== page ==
Installation

Kuma uses Docker for local development and integration testing, and we are transitioning to Docker containers for deployment as well.

Docker setup

  1. Install the Docker platform, following Docker’s instructions for your operating system, such as Docker for Mac for MacOS, or for your Linux distribution.

    Linux users will also want to install Docker Compose and follow post-install instructions to confirm that the development user can run Docker commmands.

    To confirm that Docker is installed correctly, run:

    docker run hello-world
    

    If you find any error using docker commands without sudo visit using docker as non-root user.

  2. Clone the kuma Git repository, if you haven’t already:

    git clone https://github.com/mdn/kuma.git
    

    If you think you might be submitting pull requests, consider forking the repository first, and then cloning your fork of it.

  3. Ensure you are in the existing or newly cloned kuma working copy:

    cd kuma
    
  4. Initialize and customize .env:

    cp .env-dist.dev .env
    vim .env  # Or your favorite editor
    

    Linux users should set the UID parameter in .env (i.e. change #UID=1000 to UID=1000) to avoid file permission issues when mixing docker-compose and docker commands. MacOS users do not need to change any of the defaults to get started. Note that there are settings in this file that can be useful when debugging, however.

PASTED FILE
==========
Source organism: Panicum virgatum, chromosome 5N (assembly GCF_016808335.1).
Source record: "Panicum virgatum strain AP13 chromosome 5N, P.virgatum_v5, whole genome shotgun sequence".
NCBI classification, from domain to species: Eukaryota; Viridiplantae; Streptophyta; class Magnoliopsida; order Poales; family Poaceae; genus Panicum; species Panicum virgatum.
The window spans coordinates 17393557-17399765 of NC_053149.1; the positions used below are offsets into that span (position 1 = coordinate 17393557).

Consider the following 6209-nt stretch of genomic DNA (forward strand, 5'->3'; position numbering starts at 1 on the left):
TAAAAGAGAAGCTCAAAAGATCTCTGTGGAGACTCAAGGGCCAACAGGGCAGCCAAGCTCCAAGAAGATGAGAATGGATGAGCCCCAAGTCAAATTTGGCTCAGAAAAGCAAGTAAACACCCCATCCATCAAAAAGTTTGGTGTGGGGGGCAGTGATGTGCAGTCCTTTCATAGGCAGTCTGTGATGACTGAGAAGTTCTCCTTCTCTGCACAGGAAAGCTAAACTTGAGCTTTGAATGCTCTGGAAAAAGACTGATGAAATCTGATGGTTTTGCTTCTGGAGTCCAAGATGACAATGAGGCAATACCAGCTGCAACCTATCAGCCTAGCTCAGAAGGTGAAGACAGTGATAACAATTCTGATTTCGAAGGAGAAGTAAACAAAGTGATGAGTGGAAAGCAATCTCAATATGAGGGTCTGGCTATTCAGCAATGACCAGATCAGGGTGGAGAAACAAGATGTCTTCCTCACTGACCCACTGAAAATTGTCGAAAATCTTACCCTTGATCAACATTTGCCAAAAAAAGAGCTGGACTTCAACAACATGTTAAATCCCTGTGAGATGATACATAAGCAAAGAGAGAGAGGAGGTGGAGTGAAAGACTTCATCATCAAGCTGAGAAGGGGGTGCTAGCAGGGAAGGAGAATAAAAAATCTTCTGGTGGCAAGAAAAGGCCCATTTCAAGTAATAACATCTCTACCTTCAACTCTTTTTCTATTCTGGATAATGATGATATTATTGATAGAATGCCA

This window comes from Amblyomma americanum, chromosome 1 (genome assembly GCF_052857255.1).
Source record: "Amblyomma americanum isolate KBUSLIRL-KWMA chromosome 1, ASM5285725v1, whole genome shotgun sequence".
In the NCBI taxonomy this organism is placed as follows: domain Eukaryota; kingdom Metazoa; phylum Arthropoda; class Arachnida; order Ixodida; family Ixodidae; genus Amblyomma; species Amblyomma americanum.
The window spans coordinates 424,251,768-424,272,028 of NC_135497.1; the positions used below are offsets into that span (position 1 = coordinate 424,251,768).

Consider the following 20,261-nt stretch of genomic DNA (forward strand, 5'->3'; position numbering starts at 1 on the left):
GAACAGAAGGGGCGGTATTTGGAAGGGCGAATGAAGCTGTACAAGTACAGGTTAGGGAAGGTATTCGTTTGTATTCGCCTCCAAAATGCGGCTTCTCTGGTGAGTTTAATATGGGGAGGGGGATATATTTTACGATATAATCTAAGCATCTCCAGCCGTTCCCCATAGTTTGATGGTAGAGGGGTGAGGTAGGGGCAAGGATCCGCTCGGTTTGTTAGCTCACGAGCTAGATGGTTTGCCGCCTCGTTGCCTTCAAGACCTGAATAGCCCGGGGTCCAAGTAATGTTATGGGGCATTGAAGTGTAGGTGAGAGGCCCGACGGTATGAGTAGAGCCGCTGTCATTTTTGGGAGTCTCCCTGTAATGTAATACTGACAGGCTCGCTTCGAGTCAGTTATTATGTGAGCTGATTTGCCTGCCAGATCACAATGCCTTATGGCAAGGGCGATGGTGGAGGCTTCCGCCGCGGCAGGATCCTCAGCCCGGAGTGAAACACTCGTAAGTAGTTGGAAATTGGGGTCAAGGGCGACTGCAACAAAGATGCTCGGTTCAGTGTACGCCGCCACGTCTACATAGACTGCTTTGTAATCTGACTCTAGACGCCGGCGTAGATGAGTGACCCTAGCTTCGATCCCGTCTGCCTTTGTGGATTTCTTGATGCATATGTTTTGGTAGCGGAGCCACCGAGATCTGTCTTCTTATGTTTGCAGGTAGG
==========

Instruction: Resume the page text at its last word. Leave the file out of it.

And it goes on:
5. Pull the Docker images and build the containers:

    docker-compose pull
    docker-compose build
    

    (The build command is effectively a no-op at this point because the pull command just downloaded pre-built docker images.)

  6. Start the containers in the background:

    docker-compose up -d
    

Visit the homepage

Open the homepage at http://localhost.org:8000 . You’ve installed Kuma!

Create an admin user

Many Kuma settings require access to the Django admin, including configuring social login. It is useful to create an admin account with password access for local development.

If you want to create a new admin account, use createsuperuser:

docker-compose exec web ./manage.py createsuperuser

This will prompt you for a username, email address (a fake address like admin@example.com will work), and a password.

If your database has an existing account that you want to use, run the management command. Replace YOUR_USERNAME with your username and YOUR_PASSWORD with your password:

docker-compose run --rm web ./manage.py ihavepower YOUR_USERNAME \
--password YOUR_PASSWORD

With a password-enabled admin account, you can log into Django admin at http://localhost.org:8000/admin/login

Interact with the Docker containers

The current directory is mounted as the /app folder in the web and worker containers. Changes made to your local directory are usually reflected in the running containers. To force the issue, the containers for specified services can be restarted:

docker-compose restart web worker

You can connect to a running container to run commands. For example, you can open an interactive shell in the web container:

docker-compose exec web /bin/bash
make bash  # Same command, less typing

To view the logs generated by a container:

docker-compose logs web

To continuously view logs from all containers:

docker-compose logs -f

To stop the containers:

docker-compose stop

If you have made changes to the .env or /etc/hosts file, it’s a good idea to run:

docker-compose stop
docker-compose up

For further information, see the Docker documentation, such as the Docker Overview and the documentation for your operating system. You can try Docker’s guided tutorials, and apply what you’ve learned on the Kuma Docker environment.